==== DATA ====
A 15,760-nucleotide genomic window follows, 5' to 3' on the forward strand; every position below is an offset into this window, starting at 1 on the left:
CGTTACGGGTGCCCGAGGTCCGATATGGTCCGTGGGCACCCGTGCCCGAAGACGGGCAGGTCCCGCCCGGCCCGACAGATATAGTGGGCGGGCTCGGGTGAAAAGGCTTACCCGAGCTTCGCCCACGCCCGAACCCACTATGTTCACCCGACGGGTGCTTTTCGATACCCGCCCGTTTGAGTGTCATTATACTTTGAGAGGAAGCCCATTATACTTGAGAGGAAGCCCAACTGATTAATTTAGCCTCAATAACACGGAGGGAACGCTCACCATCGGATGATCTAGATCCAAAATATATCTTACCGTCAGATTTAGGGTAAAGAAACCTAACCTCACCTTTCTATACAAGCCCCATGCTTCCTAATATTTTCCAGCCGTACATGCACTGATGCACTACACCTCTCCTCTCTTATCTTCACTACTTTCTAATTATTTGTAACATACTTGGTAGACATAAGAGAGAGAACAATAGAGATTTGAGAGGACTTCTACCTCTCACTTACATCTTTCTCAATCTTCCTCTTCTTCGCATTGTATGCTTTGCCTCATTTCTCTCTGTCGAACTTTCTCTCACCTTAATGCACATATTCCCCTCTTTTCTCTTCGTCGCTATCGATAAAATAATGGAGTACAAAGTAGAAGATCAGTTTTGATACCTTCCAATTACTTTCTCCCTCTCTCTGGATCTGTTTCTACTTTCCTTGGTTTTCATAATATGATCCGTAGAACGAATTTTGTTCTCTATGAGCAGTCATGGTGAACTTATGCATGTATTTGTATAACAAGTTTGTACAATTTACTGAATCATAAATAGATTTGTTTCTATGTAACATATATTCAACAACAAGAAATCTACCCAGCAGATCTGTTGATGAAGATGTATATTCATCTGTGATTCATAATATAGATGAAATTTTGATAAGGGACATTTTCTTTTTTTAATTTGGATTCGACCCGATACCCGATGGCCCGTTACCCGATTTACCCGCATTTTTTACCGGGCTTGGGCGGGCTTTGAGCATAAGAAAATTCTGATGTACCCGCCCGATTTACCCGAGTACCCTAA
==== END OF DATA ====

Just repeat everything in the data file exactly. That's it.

A 15,760-nucleotide genomic window follows, 5' to 3' on the forward strand; every position below is an offset into this window, starting at 1 on the left:
CGTTACGGGTGCCCGAGGTCCGATATGGTCCGTGGGCACCCGTGCCCGAAGACGGGCAGGTCCCGCCCGGCCCGACAGATATAGTGGGCGGGCTCGGGTGAAAAGGCTTACCCGAGCTTCGCCCACGCCCGAACCCACTATGTTCACCCGACGGGTGCTTTTCGATACCCGCCCGTTTGAGTGTCATTATACTTTGAGAGGAAGCCCATTATACTTGAGAGGAAGCCCAACTGATTAATTTAGCCTCAATAACACGGAGGGAACGCTCACCATCGGATGATCTAGATCCAAAATATATCTTACCGTCAGATTTAGGGTAAAGAAACCTAACCTCACCTTTCTATACAAGCCCCATGCTTCCTAATATTTTCCAGCCGTACATGCACTGATGCACTACACCTCTCCTCTCTTATCTTCACTACTTTCTAATTATTTGTAACATACTTGGTAGACATAAGAGAGAGAACAATAGAGATTTGAGAGGACTTCTACCTCTCACTTACATCTTTCTCAATCTTCCTCTTCTTCGCATTGTATGCTTTGCCTCATTTCTCTCTGTCGAACTTTCTCTCACCTTAATGCACATATTCCCCTCTTTTCTCTTCGTCGCTATCGATAAAATAATGGAGTACAAAGTAGAAGATCAGTTTTGATACCTTCCAATTACTTTCTCCCTCTCTCTGGATCTGTTTCTACTTTCCTTGGTTTTCATAATATGATCCGTAGAACGAATTTTGTTCTCTATGAGCAGTCATGGTGAACTTATGCATGTATTTGTATAACAAGTTTGTACAATTTACTGAATCATAAATAGATTTGTTTCTATGTAACATATATTCAACAACAAGAAATCTACCCAGCAGATCTGTTGATGAAGATGTATATTCATCTGTGATTCATAATATAGATGAAATTTTGATAAGGGACATTTTCTTTTTTTAATTTGGATTCGACCCGATACCCGATGGCCCGTTACCCGATTTACCCGCATTTTTTACCGGGCTTGGGCGGGCTTTGAGCATAAGAAAATTCTGATGTACCCGCCCGATTTACCCGAGTACCCTAA